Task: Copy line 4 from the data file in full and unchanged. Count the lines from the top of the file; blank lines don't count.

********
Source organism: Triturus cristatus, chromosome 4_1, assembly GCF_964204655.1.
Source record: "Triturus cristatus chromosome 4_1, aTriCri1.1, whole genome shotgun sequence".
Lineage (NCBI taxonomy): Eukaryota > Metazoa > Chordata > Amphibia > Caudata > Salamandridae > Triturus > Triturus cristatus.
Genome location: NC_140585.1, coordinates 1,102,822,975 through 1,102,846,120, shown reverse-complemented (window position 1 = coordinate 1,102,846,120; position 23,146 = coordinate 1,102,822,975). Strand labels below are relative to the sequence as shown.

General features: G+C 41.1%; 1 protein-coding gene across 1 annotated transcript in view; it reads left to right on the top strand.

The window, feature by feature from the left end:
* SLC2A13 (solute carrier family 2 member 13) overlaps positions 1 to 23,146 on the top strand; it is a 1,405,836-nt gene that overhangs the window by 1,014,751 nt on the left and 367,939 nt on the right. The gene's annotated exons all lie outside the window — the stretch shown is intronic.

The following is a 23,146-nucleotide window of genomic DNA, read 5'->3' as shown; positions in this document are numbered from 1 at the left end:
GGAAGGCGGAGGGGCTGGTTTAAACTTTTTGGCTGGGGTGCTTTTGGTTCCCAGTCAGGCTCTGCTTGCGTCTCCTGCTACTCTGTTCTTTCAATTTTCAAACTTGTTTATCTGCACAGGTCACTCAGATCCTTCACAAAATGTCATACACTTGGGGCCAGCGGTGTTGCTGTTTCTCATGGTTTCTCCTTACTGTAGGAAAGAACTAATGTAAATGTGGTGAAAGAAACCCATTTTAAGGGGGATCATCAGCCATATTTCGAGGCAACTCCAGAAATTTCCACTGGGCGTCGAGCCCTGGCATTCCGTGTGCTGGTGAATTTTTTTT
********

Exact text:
Genome location: NC_140585.1, coordinates 1,102,822,975 through 1,102,846,120, shown reverse-complemented (window position 1 = coordinate 1,102,846,120; position 23,146 = coordinate 1,102,822,975). Strand labels below are relative to the sequence as shown.